During election season in November, there were three council seats up for grabs.  Republicans Charles “Chuck” Watson, Donna Symons and Erik Rebstock got the nod.  Mayor “Chuck” Watson continues as mayor. 

The Burlington County Commissioners and Burlington County Library System unveiled the new Pinelands Library on Dec 13. Its home is on the first floor of Medford town hall on Union Street and it replaces the nearly 50-year-old library that closed earlier in the month. The new facility features several new modern library amenities, including a dedicated tech center featuring both Mac and PC computers, a study room and a cafe. 

The new library is due in part to a $50,000 donation from the Medford Library Association to the Burlington County Library Foundation, a nonprofit that raises funds to support the library system and its mission. 

The Medford police department gave a sendoff to Chief Rich Meder this spring upon his recent retirement. He was succeeded by Arthur Waterman.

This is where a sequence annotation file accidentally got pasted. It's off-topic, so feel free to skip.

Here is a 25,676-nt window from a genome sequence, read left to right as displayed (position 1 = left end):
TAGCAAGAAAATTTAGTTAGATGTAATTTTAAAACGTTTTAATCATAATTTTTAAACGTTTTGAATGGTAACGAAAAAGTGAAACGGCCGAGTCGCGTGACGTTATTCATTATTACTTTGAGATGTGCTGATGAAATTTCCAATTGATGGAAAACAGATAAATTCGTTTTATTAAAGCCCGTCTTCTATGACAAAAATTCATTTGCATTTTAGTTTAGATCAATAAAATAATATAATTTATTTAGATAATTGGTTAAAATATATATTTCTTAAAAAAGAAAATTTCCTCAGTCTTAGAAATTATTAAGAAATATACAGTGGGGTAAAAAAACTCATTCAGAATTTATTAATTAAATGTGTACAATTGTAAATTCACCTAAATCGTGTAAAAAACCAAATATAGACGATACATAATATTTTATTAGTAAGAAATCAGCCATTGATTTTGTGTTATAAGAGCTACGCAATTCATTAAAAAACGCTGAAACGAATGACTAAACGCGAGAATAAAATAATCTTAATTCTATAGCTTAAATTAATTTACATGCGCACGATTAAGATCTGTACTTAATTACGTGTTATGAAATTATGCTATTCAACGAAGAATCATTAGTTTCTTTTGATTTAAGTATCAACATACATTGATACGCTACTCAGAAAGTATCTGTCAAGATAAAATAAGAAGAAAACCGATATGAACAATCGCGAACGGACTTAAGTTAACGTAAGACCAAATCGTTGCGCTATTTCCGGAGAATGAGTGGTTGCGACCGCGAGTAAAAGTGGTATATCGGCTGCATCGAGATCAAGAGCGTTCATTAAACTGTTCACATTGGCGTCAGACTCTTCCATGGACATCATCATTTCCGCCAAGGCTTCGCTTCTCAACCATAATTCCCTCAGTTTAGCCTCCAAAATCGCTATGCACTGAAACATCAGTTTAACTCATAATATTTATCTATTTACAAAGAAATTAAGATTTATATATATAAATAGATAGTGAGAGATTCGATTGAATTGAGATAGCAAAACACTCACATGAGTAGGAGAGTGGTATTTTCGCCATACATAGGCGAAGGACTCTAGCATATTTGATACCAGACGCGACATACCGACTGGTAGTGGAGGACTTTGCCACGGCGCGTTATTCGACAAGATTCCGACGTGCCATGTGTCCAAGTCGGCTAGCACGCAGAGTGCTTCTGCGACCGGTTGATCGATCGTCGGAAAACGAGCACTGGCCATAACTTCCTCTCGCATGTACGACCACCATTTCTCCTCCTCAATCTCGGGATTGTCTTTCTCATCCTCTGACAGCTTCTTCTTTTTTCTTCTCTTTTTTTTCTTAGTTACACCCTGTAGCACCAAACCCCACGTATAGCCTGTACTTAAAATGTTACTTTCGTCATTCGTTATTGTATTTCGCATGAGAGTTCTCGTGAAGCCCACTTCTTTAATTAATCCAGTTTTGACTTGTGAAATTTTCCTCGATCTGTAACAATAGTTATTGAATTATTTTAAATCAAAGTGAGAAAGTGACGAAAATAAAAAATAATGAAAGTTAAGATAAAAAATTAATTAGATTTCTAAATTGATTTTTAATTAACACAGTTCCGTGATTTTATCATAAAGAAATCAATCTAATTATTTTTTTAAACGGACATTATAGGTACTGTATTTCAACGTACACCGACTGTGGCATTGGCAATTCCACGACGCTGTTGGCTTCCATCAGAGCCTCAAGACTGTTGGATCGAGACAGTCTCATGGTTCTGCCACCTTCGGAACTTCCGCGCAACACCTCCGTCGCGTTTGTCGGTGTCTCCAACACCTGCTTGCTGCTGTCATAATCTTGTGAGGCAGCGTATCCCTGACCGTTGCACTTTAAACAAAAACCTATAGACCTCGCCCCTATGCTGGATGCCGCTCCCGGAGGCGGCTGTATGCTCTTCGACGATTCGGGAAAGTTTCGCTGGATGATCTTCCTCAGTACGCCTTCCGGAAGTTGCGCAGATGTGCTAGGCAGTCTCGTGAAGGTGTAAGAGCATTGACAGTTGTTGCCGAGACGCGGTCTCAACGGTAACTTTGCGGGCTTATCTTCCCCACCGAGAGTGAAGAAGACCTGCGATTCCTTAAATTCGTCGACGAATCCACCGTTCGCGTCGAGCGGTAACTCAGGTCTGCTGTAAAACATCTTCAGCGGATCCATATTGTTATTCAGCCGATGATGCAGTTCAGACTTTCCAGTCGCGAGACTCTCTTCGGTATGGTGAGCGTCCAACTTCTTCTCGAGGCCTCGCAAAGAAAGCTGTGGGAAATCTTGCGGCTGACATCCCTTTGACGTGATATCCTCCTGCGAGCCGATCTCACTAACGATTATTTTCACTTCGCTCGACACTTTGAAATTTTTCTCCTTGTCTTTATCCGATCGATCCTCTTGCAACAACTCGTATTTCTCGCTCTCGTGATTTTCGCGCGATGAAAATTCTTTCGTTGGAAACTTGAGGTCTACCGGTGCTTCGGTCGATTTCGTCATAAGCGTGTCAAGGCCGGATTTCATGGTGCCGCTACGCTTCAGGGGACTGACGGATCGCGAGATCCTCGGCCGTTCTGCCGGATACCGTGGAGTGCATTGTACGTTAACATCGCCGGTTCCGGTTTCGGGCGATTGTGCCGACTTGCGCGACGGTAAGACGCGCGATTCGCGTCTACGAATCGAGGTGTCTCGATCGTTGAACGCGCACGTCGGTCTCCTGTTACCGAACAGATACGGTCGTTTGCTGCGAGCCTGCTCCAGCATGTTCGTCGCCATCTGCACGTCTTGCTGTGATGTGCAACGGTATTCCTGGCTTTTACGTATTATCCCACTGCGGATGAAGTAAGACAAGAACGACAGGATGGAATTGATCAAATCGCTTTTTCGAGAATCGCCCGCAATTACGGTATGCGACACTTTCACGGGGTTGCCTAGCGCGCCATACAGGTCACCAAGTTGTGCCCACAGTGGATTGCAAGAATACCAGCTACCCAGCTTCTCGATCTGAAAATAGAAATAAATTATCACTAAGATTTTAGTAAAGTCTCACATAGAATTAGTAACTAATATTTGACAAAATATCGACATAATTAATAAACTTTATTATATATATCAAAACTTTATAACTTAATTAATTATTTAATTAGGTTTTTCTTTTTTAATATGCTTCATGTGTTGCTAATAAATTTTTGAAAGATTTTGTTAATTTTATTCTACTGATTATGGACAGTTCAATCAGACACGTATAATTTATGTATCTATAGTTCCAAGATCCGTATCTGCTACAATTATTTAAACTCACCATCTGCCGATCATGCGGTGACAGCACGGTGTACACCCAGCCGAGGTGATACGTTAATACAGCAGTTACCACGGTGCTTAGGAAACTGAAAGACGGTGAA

Learning to live with COVID

Despite the challenge of navigating the pandemic, Medford schools and those in the Lenape Regional High School District successfully returned to five-day instruction after a year with remote learning. The Medford district in January welcomed Keira Scussa as the new administrative director of educational programming. She has 23 years of experience and deep roots in the township.

Keira Scussa became the new administrative director of educational programming and planning for Medford Township School District in January. She’s a Medford native with 23 years of experience in education.

In November’s general election, voters voted to allow the Lenape district to move forward with a bond-borrowing plan to update and enhance all four district high schools: Lenape, Shawnee, Cherokee and Seneca. The projects included in the proposal are estimated at $66,628,944. The addition of state aid and the payoff  of existing debt means no increases in tax rates across all eight Lenape communities, including Evesham, Mt. Laurel and Tabernacle.